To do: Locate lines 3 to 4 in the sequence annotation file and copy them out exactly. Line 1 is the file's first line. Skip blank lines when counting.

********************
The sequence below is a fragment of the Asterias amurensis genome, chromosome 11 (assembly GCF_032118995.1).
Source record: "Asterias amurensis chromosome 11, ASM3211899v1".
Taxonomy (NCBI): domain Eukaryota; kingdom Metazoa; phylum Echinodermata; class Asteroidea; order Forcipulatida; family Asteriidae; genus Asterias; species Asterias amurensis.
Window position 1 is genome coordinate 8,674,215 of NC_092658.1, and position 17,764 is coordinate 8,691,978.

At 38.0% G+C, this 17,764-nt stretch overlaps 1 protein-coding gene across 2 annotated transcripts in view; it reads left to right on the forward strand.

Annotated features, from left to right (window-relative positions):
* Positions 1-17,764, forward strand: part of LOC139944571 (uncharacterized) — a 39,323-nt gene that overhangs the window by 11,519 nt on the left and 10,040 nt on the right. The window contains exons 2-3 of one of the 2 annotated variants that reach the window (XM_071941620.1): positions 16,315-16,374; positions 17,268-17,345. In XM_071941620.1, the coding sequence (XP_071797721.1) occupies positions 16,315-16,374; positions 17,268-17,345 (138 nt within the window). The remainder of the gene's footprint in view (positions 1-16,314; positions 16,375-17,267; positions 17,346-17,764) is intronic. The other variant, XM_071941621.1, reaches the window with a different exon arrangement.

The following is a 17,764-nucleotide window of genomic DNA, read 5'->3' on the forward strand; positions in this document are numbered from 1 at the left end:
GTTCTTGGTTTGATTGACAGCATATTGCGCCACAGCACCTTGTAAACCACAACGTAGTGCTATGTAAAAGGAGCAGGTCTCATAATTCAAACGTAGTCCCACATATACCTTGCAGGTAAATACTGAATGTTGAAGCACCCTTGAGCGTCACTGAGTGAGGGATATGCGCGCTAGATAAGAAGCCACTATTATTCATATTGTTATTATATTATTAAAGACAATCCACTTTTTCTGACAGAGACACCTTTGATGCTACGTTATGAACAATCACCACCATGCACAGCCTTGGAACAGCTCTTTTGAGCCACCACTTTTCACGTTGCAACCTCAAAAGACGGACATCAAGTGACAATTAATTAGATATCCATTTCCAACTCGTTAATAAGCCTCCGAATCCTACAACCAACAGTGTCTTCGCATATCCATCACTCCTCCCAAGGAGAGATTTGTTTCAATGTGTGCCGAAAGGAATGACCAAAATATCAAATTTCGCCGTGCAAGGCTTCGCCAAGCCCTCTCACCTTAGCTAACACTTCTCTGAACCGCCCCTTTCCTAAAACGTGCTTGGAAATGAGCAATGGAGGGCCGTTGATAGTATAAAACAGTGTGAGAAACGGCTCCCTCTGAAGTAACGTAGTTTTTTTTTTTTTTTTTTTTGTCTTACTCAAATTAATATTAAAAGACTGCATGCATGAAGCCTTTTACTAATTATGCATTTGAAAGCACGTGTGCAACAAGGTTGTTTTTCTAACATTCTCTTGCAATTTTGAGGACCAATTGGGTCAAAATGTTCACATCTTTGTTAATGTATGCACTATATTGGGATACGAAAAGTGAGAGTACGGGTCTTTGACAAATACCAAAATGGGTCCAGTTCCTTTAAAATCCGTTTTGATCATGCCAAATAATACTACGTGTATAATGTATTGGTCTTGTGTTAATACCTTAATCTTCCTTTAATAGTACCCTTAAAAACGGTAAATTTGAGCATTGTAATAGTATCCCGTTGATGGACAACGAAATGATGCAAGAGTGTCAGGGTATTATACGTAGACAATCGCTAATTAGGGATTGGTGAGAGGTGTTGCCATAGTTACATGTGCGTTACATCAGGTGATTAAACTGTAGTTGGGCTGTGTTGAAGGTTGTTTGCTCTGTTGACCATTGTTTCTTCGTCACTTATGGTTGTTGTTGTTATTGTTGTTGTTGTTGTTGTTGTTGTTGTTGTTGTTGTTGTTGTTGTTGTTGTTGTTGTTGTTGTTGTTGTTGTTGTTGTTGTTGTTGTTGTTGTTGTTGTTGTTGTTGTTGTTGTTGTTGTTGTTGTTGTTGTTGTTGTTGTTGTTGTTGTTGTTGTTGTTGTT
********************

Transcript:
Taxonomy (NCBI): domain Eukaryota; kingdom Metazoa; phylum Echinodermata; class Asteroidea; order Forcipulatida; family Asteriidae; genus Asterias; species Asterias amurensis.
Window position 1 is genome coordinate 8,674,215 of NC_092658.1, and position 17,764 is coordinate 8,691,978.